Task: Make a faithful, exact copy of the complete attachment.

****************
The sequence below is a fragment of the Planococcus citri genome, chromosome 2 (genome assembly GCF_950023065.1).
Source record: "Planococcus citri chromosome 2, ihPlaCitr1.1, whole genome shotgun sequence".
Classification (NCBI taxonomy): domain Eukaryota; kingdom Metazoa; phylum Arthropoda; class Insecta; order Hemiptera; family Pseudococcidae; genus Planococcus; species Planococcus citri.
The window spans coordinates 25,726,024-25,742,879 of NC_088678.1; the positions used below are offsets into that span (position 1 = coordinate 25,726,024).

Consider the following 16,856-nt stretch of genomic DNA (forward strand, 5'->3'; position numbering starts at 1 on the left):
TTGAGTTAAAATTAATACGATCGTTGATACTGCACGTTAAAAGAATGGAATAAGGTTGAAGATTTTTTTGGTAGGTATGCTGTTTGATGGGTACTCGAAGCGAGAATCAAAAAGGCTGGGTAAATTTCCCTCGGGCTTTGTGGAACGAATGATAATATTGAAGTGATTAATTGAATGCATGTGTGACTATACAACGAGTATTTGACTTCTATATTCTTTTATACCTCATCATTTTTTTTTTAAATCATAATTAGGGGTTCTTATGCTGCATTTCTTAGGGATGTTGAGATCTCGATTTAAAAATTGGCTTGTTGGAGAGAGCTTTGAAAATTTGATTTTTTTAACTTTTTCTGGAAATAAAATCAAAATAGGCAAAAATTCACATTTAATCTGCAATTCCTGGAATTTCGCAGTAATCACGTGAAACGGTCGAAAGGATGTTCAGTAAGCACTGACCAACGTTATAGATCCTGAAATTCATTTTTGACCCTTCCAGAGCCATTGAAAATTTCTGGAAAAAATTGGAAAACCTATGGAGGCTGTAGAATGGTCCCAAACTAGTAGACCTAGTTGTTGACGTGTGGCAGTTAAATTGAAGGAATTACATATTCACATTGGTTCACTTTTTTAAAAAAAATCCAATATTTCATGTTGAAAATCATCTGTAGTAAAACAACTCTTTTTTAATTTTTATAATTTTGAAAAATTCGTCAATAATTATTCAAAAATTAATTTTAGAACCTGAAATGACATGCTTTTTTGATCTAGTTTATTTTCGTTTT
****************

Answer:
The sequence below is a fragment of the Planococcus citri genome, chromosome 2 (genome assembly GCF_950023065.1).
Source record: "Planococcus citri chromosome 2, ihPlaCitr1.1, whole genome shotgun sequence".
Classification (NCBI taxonomy): domain Eukaryota; kingdom Metazoa; phylum Arthropoda; class Insecta; order Hemiptera; family Pseudococcidae; genus Planococcus; species Planococcus citri.
The window spans coordinates 25,726,024-25,742,879 of NC_088678.1; the positions used below are offsets into that span (position 1 = coordinate 25,726,024).

Consider the following 16,856-nt stretch of genomic DNA (forward strand, 5'->3'; position numbering starts at 1 on the left):
TTGAGTTAAAATTAATACGATCGTTGATACTGCACGTTAAAAGAATGGAATAAGGTTGAAGATTTTTTTGGTAGGTATGCTGTTTGATGGGTACTCGAAGCGAGAATCAAAAAGGCTGGGTAAATTTCCCTCGGGCTTTGTGGAACGAATGATAATATTGAAGTGATTAATTGAATGCATGTGTGACTATACAACGAGTATTTGACTTCTATATTCTTTTATACCTCATCATTTTTTTTTTAAATCATAATTAGGGGTTCTTATGCTGCATTTCTTAGGGATGTTGAGATCTCGATTTAAAAATTGGCTTGTTGGAGAGAGCTTTGAAAATTTGATTTTTTTAACTTTTTCTGGAAATAAAATCAAAATAGGCAAAAATTCACATTTAATCTGCAATTCCTGGAATTTCGCAGTAATCACGTGAAACGGTCGAAAGGATGTTCAGTAAGCACTGACCAACGTTATAGATCCTGAAATTCATTTTTGACCCTTCCAGAGCCATTGAAAATTTCTGGAAAAAATTGGAAAACCTATGGAGGCTGTAGAATGGTCCCAAACTAGTAGACCTAGTTGTTGACGTGTGGCAGTTAAATTGAAGGAATTACATATTCACATTGGTTCACTTTTTTAAAAAAAATCCAATATTTCATGTTGAAAATCATCTGTAGTAAAACAACTCTTTTTTAATTTTTATAATTTTGAAAAATTCGTCAATAATTATTCAAAAATTAATTTTAGAACCTGAAATGACATGCTTTTTTGATCTAGTTTATTTTCGTTTT